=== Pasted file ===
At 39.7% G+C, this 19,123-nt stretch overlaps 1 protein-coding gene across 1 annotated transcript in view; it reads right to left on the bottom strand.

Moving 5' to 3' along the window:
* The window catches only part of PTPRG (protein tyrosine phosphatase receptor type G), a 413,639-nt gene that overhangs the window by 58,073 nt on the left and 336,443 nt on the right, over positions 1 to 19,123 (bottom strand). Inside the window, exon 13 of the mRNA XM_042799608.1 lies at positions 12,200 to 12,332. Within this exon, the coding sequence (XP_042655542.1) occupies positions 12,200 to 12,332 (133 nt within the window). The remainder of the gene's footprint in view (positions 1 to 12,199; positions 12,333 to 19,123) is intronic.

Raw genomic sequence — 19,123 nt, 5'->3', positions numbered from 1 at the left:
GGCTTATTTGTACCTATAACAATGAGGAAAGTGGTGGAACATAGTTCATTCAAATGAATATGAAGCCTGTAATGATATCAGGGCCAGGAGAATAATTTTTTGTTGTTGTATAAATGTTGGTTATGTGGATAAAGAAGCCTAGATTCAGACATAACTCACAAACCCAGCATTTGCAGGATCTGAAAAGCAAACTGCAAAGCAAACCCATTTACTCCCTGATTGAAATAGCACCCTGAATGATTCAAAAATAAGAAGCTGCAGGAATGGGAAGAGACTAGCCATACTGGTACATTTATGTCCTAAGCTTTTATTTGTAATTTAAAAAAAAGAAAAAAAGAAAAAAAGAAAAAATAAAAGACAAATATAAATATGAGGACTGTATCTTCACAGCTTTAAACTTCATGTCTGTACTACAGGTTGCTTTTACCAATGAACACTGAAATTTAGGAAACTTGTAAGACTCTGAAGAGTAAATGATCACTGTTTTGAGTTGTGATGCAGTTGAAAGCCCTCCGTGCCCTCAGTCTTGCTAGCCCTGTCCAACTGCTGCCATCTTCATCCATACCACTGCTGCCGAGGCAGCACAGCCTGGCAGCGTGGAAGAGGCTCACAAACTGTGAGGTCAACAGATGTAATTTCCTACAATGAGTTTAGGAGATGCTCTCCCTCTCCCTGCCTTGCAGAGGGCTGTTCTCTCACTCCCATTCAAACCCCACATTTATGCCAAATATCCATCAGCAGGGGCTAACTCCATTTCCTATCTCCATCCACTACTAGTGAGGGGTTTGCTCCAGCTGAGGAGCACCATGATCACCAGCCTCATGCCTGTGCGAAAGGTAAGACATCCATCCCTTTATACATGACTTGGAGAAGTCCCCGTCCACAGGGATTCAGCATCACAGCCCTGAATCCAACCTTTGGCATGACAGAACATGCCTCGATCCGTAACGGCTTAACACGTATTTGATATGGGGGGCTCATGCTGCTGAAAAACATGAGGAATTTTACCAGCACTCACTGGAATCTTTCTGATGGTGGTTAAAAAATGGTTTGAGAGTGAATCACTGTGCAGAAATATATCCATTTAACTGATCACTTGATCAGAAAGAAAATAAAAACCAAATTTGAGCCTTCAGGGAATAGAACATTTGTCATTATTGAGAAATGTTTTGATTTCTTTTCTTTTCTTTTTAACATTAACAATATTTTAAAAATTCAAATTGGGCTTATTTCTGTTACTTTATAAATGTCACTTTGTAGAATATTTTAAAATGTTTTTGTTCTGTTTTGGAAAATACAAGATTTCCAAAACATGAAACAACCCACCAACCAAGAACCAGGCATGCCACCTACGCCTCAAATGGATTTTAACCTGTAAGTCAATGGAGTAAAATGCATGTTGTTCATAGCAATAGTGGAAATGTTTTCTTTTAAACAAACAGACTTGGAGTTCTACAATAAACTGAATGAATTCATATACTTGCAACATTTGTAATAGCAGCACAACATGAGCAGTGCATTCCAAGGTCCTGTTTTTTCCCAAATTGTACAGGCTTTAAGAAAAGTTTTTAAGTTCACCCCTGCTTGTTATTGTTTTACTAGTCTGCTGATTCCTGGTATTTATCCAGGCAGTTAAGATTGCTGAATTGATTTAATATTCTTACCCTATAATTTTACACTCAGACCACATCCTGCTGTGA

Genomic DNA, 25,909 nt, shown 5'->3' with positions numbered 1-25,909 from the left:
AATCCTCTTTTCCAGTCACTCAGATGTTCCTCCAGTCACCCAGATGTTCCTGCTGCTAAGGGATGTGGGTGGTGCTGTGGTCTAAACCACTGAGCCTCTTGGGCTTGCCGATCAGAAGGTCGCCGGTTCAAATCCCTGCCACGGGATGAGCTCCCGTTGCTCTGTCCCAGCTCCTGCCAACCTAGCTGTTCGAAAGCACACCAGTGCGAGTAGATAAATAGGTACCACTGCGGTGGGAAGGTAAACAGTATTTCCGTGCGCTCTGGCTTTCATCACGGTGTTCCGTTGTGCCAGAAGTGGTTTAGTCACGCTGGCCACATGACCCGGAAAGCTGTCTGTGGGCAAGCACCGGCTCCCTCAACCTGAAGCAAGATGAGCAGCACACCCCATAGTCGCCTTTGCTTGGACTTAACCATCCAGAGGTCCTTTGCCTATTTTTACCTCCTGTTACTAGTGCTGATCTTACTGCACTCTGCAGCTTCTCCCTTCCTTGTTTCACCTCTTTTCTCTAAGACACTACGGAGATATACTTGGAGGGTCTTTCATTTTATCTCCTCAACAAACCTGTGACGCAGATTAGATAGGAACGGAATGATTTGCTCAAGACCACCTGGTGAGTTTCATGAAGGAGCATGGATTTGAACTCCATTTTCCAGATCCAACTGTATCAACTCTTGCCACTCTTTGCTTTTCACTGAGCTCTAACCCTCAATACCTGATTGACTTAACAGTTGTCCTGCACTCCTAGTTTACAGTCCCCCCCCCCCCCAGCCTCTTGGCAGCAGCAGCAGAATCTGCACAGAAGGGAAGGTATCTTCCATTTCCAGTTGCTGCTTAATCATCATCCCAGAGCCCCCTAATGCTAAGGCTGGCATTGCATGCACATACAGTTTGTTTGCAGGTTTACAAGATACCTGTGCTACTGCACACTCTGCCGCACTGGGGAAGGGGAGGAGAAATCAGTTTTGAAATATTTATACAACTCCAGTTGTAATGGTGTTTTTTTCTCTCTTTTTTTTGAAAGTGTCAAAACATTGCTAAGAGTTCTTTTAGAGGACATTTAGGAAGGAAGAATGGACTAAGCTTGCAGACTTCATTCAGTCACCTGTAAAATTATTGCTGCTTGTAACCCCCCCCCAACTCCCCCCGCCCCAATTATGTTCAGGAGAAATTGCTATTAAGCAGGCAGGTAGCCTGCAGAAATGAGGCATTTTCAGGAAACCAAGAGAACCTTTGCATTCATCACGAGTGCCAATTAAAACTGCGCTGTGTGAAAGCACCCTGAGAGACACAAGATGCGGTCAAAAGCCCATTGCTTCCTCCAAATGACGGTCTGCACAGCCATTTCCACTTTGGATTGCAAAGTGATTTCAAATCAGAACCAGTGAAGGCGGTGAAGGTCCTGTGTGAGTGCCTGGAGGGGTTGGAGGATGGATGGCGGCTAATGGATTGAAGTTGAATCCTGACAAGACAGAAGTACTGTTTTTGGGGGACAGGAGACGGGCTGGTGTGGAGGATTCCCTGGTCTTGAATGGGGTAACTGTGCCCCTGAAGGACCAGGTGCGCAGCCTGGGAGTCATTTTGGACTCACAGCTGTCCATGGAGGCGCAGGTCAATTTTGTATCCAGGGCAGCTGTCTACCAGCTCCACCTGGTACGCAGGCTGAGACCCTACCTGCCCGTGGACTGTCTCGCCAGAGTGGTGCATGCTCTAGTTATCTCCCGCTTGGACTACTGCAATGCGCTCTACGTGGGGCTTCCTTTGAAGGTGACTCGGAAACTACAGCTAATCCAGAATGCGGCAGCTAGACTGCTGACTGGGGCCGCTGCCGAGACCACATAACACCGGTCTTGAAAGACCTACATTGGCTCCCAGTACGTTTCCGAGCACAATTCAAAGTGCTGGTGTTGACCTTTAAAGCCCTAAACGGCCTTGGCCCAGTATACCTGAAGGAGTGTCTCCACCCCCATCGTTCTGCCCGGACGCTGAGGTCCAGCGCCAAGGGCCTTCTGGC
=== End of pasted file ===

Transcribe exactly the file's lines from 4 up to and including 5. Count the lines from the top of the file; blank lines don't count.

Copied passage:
Raw genomic sequence — 19,123 nt, 5'->3', positions numbered from 1 at the left:
GGCTTATTTGTACCTATAACAATGAGGAAAGTGGTGGAACATAGTTCATTCAAATGAATATGAAGCCTGTAATGATATCAGGGCCAGGAGAATAATTTTTTGTTGTTGTATAAATGTTGGTTATGTGGATAAAGAAGCCTAGATTCAGACATAACTCACAAACCCAGCATTTGCAGGATCTGAAAAGCAAACTGCAAAGCAAACCCATTTACTCCCTGATTGAAATAGCACCCTGAATGATTCAAAAATAAGAAGCTGCAGGAATGGGAAGAGACTAGCCATACTGGTACATTTATGTCCTAAGCTTTTATTTGTAATTTAAAAAAAAGAAAAAAAGAAAAAAAGAAAAAATAAAAGACAAATATAAATATGAGGACTGTATCTTCACAGCTTTAAACTTCATGTCTGTACTACAGGTTGCTTTTACCAATGAACACTGAAATTTAGGAAACTTGTAAGACTCTGAAGAGTAAATGATCACTGTTTTGAGTTGTGATGCAGTTGAAAGCCCTCCGTGCCCTCAGTCTTGCTAGCCCTGTCCAACTGCTGCCATCTTCATCCATACCACTGCTGCCGAGGCAGCACAGCCTGGCAGCGTGGAAGAGGCTCACAAACTGTGAGGTCAACAGATGTAATTTCCTACAATGAGTTTAGGAGATGCTCTCCCTCTCCCTGCCTTGCAGAGGGCTGTTCTCTCACTCCCATTCAAACCCCACATTTATGCCAAATATCCATCAGCAGGGGCTAACTCCATTTCCTATCTCCATCCACTACTAGTGAGGGGTTTGCTCCAGCTGAGGAGCACCATGATCACCAGCCTCATGCCTGTGCGAAAGGTAAGACATCCATCCCTTTATACATGACTTGGAGAAGTCCCCGTCCACAGGGATTCAGCATCACAGCCCTGAATCCAACCTTTGGCATGACAGAACATGCCTCGATCCGTAACGGCTTAACACGTATTTGATATGGGGGGCTCATGCTGCTGAAAAACATGAGGAATTTTACCAGCACTCACTGGAATCTTTCTGATGGTGGTTAAAAAATGGTTTGAGAGTGAATCACTGTGCAGAAATATATCCATTTAACTGATCACTTGATCAGAAAGAAAATAAAAACCAAATTTGAGCCTTCAGGGAATAGAACATTTGTCATTATTGAGAAATGTTTTGATTTCTTTTCTTTTCTTTTTAACATTAACAATATTTTAAAAATTCAAATTGGGCTTATTTCTGTTACTTTATAAATGTCACTTTGTAGAATATTTTAAAATGTTTTTGTTCTGTTTTGGAAAATACAAGATTTCCAAAACATGAAACAACCCACCAACCAAGAACCAGGCATGCCACCTACGCCTCAAATGGATTTTAACCTGTAAGTCAATGGAGTAAAATGCATGTTGTTCATAGCAATAGTGGAAATGTTTTCTTTTAAACAAACAGACTTGGAGTTCTACAATAAACTGAATGAATTCATATACTTGCAACATTTGTAATAGCAGCACAACATGAGCAGTGCATTCCAAGGTCCTGTTTTTTCCCAAATTGTACAGGCTTTAAGAAAAGTTTTTAAGTTCACCCCTGCTTGTTATTGTTTTACTAGTCTGCTGATTCCTGGTATTTATCCAGGCAGTTAAGATTGCTGAATTGATTTAATATTCTTACCCTATAATTTTACACTCAGACCACATCCTGCTGTGA